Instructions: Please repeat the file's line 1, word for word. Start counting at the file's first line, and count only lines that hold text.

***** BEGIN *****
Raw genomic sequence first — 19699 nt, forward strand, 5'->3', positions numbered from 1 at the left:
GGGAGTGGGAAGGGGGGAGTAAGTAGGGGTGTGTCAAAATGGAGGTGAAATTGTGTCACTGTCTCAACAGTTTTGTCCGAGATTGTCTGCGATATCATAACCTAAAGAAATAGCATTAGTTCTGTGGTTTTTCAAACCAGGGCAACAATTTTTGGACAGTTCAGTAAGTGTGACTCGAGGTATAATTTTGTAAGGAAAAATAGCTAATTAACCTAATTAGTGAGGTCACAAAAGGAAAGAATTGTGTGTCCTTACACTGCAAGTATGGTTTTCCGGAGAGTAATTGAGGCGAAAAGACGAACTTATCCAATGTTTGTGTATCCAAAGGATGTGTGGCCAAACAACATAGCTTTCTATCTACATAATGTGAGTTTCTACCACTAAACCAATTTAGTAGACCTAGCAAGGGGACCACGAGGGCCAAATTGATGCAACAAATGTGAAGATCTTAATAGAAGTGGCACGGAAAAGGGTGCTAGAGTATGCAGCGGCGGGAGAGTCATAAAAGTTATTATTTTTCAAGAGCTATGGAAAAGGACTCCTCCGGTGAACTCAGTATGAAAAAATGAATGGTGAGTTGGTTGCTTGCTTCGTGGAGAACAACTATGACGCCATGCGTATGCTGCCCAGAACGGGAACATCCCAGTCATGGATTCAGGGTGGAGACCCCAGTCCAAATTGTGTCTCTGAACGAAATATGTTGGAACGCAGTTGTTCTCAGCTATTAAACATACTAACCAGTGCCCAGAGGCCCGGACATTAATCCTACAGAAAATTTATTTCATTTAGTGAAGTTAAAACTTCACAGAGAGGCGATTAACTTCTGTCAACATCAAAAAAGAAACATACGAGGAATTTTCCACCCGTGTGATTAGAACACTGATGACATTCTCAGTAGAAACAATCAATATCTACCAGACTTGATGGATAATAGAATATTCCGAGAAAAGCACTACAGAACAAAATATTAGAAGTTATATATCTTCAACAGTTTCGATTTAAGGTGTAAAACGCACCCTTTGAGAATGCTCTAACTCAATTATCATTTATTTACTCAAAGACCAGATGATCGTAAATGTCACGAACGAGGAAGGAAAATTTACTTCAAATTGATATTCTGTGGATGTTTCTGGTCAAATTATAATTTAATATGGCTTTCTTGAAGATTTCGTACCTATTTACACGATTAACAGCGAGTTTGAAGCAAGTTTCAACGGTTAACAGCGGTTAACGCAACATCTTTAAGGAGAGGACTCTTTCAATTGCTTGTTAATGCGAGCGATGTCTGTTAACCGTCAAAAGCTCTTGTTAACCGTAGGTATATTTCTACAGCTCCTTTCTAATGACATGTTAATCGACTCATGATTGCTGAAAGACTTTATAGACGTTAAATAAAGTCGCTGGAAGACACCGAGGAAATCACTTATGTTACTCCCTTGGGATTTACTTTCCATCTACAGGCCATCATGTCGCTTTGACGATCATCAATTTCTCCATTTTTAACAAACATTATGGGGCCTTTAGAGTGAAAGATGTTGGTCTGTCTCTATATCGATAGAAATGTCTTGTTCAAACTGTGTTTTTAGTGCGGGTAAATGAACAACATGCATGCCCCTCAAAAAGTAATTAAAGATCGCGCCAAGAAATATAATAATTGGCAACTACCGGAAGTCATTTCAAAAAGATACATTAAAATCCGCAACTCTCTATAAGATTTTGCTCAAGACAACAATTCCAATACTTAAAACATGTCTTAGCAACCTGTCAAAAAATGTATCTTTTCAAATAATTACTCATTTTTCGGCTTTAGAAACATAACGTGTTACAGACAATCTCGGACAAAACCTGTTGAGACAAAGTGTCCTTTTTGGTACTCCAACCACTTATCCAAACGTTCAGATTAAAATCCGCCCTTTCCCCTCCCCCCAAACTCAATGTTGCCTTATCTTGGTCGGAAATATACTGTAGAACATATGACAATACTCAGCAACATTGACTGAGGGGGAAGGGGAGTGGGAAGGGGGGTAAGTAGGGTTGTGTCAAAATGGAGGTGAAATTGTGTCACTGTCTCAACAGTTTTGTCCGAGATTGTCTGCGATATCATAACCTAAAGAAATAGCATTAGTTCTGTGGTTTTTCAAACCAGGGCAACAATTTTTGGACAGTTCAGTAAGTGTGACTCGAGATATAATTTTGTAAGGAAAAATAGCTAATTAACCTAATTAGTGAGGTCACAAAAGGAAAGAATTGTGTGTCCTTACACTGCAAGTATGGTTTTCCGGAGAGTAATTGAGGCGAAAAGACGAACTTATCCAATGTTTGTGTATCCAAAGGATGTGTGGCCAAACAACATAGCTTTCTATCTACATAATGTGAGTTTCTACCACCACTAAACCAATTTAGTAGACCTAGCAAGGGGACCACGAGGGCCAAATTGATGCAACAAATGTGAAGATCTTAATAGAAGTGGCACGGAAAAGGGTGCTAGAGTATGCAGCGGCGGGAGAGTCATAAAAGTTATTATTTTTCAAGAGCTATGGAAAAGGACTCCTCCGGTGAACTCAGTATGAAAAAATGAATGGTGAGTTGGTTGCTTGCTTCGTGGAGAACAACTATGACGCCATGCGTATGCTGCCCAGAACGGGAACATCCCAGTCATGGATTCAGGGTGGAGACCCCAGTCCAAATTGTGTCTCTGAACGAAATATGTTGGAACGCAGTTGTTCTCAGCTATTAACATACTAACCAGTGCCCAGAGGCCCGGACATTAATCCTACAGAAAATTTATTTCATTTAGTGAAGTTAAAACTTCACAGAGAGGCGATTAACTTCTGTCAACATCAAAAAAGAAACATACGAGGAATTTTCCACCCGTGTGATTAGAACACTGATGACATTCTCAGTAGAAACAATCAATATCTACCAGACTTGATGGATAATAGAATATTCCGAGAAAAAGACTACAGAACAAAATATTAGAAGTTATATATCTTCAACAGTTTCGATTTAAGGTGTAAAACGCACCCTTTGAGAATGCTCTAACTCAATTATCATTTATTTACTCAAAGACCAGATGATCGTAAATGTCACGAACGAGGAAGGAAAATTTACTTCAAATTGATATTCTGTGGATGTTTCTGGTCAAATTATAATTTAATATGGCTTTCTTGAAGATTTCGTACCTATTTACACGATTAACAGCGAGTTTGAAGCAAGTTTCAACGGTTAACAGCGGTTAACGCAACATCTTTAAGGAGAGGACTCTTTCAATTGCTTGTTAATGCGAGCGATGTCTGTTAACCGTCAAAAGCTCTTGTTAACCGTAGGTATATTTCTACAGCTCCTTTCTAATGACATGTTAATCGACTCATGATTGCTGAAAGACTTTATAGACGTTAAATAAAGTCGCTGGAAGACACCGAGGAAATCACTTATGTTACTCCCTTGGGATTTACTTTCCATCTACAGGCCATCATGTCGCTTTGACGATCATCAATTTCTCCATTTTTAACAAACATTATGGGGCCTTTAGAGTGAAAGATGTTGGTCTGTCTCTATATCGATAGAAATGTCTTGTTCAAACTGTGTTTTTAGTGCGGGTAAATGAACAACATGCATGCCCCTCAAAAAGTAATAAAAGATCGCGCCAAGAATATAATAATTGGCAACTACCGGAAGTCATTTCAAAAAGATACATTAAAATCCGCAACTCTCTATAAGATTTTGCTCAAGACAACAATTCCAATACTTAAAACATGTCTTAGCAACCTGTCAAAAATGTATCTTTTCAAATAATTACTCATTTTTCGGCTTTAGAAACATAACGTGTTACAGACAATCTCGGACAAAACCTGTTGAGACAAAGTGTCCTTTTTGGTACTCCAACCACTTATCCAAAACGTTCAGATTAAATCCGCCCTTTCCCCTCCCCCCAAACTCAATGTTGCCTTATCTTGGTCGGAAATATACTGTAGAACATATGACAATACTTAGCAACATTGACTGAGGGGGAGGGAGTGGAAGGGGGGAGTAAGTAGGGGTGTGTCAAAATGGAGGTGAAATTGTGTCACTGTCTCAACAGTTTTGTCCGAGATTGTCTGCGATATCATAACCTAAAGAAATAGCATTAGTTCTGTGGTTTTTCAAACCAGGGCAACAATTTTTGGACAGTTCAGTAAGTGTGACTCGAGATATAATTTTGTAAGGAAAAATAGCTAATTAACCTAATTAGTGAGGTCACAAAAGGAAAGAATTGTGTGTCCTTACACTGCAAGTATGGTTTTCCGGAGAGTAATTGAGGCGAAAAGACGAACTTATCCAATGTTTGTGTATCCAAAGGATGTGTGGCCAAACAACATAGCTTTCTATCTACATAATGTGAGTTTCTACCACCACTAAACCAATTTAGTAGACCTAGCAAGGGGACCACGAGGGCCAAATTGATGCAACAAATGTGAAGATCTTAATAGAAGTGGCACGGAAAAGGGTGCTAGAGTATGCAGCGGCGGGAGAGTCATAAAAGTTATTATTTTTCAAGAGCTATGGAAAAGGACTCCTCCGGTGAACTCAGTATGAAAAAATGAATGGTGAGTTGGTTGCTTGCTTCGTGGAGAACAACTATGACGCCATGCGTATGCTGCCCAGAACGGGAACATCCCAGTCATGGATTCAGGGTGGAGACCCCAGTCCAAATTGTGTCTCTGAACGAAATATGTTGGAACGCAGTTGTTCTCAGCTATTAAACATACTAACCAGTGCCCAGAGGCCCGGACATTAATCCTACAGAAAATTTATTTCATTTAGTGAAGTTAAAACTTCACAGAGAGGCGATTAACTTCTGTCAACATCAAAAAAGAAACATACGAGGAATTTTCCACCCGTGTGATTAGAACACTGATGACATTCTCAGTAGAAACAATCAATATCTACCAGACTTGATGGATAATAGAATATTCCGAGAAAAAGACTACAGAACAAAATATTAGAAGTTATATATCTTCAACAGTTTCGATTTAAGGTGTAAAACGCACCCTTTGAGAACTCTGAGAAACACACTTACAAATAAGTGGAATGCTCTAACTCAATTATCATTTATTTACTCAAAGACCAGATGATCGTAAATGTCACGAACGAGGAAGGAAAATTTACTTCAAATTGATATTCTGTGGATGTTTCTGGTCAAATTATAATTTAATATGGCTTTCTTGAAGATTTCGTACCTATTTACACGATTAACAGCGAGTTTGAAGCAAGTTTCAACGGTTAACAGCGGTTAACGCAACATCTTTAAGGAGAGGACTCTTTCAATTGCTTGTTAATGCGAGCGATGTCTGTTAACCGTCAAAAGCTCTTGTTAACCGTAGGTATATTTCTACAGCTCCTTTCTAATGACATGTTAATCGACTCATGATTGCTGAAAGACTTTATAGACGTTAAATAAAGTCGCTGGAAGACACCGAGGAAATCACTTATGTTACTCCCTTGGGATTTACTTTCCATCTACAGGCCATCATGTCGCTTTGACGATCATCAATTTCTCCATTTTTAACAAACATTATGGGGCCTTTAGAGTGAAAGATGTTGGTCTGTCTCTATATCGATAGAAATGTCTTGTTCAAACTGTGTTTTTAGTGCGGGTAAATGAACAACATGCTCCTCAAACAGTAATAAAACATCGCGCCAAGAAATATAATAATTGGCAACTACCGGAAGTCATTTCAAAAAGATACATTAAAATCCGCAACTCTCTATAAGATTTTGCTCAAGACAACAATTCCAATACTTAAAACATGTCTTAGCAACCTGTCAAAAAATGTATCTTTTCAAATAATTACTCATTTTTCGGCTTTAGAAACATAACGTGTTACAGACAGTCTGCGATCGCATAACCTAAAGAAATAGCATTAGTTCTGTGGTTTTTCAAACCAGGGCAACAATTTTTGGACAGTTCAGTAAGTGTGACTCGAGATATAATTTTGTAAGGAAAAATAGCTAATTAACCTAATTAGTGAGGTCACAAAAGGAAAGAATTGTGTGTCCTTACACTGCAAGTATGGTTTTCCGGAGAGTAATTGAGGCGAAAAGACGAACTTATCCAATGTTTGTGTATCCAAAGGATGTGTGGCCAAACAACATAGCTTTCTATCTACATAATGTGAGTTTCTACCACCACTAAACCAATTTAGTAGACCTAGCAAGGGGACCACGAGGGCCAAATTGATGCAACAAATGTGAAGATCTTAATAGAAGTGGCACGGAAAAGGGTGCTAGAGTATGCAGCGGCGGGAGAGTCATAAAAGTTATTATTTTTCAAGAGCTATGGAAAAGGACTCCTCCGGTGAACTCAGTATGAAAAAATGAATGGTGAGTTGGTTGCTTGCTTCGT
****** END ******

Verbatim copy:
Raw genomic sequence first — 19699 nt, forward strand, 5'->3', positions numbered from 1 at the left: